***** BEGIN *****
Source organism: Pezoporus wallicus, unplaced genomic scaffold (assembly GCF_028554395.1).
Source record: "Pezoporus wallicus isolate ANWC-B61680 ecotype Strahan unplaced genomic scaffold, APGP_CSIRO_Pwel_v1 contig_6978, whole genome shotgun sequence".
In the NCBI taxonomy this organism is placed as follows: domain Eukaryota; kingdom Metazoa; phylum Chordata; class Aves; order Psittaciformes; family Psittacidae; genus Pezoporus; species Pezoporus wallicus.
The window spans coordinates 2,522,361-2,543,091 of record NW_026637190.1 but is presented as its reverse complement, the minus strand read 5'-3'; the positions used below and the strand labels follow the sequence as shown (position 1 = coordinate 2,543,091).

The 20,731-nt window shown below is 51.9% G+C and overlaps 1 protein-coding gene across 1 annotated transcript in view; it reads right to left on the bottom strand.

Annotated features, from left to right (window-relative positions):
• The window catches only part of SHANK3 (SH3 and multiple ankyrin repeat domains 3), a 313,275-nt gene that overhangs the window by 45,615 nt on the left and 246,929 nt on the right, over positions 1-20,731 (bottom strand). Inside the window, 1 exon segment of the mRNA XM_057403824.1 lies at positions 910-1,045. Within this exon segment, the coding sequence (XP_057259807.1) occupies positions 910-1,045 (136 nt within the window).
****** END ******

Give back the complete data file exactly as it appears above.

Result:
Source organism: Pezoporus wallicus, unplaced genomic scaffold (assembly GCF_028554395.1).
Source record: "Pezoporus wallicus isolate ANWC-B61680 ecotype Strahan unplaced genomic scaffold, APGP_CSIRO_Pwel_v1 contig_6978, whole genome shotgun sequence".
In the NCBI taxonomy this organism is placed as follows: domain Eukaryota; kingdom Metazoa; phylum Chordata; class Aves; order Psittaciformes; family Psittacidae; genus Pezoporus; species Pezoporus wallicus.
The window spans coordinates 2,522,361-2,543,091 of record NW_026637190.1 but is presented as its reverse complement, the minus strand read 5'-3'; the positions used below and the strand labels follow the sequence as shown (position 1 = coordinate 2,543,091).

The 20,731-nt window shown below is 51.9% G+C and overlaps 1 protein-coding gene across 1 annotated transcript in view; it reads right to left on the bottom strand.

Annotated features, from left to right (window-relative positions):
• The window catches only part of SHANK3 (SH3 and multiple ankyrin repeat domains 3), a 313,275-nt gene that overhangs the window by 45,615 nt on the left and 246,929 nt on the right, over positions 1-20,731 (bottom strand). Inside the window, 1 exon segment of the mRNA XM_057403824.1 lies at positions 910-1,045. Within this exon segment, the coding sequence (XP_057259807.1) occupies positions 910-1,045 (136 nt within the window).